Reporter 462, 26 February 2001


Merger in the first degree

The biggest merger in the history of the University - with Bretton Hall College - paves the way for the creation of a cultural axis of the North, with centres of excellence in fashion and design, music, drama and fine art.

It was a rocky road, but after some 30 months’ negotiation, merger plans were welcomed by the University’s governing body and warmly supported by the funding council. The future of Bretton is now secure as a national player in performance, the cultural industries and the arts. As University Chancellor Melvyn Bragg said: "Our ambition is to make Bretton the finest centre of excellence in the country so that its graduates will be superbly equipped to make a unique contribution to this nation’s rich and valuable artistic life."


National reputation – Bretton Hall

Under the terms of the merger, to take place on 1 August, up to 1,000 additional student places will be available over the next four years. It will enable Britain’s most popular university to extend provision and lead the way into new and innovative areas of visual and performing arts, design and education.

New programmes include popular and world music, Jewish civilisation, cultural theory and analysis, fine art cultural diversity and music theatre. Over £9m will be invested in accommodation, IT equipment and student services; provision at Bretton will be as good as those at Leeds. A new performance space will be built at Bretton by the summer of 2002.


Perfect harmony – the merger will bring together University expertise in theory with Bretton’s reputation in performance

At the heart of the merger is a new faculty of music, visual and performing arts, forged together by the University and Bretton and drawing upon existing strengths at both centres. The Bretton campus will become a specialist academy for performance, visual arts and sculpture, building on the strong relationship between Bretton Hall and Yorkshire Sculpture Park, which has attracted significant European and lottery funding.

The merger with Bretton offers terrific opportunities, also, for the delivery of high quality education to local people. Wakefield will have a university centre of its own for the first time, with the Manygates site near the waterfront – already earmarked as a ‘cultural quarter’ - providing homes in a converted nursing home and in the Henshaw studios for continuing education. Fine art will share space in the recently-built Design and Realisation Centre.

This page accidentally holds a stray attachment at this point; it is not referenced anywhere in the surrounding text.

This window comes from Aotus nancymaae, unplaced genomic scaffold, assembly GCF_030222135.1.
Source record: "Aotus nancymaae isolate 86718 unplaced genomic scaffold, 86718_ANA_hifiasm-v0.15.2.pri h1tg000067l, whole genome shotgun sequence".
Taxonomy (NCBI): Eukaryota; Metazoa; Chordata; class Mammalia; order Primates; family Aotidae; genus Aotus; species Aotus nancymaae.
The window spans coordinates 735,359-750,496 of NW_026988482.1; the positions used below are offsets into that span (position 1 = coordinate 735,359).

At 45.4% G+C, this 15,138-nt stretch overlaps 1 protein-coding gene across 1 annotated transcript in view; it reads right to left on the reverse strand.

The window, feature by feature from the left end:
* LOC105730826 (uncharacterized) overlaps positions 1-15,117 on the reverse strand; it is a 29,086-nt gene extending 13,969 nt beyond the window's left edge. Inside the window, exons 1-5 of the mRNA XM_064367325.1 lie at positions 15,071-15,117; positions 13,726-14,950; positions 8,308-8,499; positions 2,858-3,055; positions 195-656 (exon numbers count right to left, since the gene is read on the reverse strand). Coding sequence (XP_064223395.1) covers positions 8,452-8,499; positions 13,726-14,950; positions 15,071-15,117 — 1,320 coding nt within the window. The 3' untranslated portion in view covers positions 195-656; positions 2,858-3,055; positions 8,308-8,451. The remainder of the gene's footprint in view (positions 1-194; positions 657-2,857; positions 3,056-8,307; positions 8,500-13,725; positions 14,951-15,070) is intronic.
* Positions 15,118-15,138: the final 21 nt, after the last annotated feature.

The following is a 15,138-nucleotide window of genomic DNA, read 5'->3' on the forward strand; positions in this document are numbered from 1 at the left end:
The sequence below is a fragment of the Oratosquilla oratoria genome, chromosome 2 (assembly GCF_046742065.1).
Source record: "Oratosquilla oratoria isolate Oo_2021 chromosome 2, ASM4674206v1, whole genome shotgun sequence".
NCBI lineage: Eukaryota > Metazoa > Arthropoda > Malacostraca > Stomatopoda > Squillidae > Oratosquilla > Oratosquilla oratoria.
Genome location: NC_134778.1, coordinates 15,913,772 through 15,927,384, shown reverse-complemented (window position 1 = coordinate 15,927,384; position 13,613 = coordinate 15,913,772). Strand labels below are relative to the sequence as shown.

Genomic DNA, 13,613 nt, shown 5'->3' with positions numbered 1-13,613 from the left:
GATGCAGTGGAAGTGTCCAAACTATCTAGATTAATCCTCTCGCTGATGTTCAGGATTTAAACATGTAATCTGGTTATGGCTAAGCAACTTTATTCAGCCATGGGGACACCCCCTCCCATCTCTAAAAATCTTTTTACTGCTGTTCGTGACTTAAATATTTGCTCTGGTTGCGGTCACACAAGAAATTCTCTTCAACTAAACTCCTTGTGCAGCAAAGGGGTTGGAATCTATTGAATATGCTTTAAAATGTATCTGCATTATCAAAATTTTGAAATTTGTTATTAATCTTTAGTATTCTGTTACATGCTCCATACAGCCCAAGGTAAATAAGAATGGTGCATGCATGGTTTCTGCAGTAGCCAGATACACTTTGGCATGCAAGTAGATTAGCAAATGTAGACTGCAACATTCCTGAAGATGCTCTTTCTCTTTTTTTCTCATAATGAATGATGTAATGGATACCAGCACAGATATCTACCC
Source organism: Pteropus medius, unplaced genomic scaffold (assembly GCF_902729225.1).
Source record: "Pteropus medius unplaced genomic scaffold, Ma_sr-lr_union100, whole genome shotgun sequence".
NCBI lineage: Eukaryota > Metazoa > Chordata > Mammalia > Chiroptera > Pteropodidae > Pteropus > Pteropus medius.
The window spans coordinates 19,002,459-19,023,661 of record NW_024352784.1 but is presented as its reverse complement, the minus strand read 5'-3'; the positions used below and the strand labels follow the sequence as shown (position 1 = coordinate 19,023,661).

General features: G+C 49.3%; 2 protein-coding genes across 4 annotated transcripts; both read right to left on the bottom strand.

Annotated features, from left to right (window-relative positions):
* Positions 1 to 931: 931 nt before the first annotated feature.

Top attraction – Yorkshire Sculpture Park

School of Continuing Education chair Miriam Zukas said: "We want to provide higher education for a wide range of people, working together with other providers in the district. We’ll be responding to demand, starting in 2001 with a small programme and building up from there, with a wide range of part time and evening provision."

It is planned to relocate fashion – in which Bretton has a national reputation - and graphics to Leeds, creating study and research opportunities within a new School of Textiles and Design. The combination of the University’s traditional strengths, based on its association with the Clothworkers’ Company, and Bretton’s emphasis on innovative design, will enable students to study fashion all the way from polymers and the chemistry of textiles to the catwalk.


Innovative design – the merger will see a new Textiles and Design School

Teacher training provision will be consolidated at Leeds, creating the biggest institute for education in the north of England. The combined education school will enable expansion of Leeds’ secondary PGCE course, and doubling provision in primary PGCE.

In the School of Music, the merger will bring together the University’s expertise in theory and the many technical aspects of music, with Bretton’s strong reputation in performance.

Both sites will be upgraded to improve teaching and rehearsal accommodation, with a new building at Leeds to meet the increase in student numbers. The magnificent state rooms in the Mansion House at Bretton will provide an elegant backdrop for collections, concerts, conferences and exhibitions.

see the Bretton Hall website

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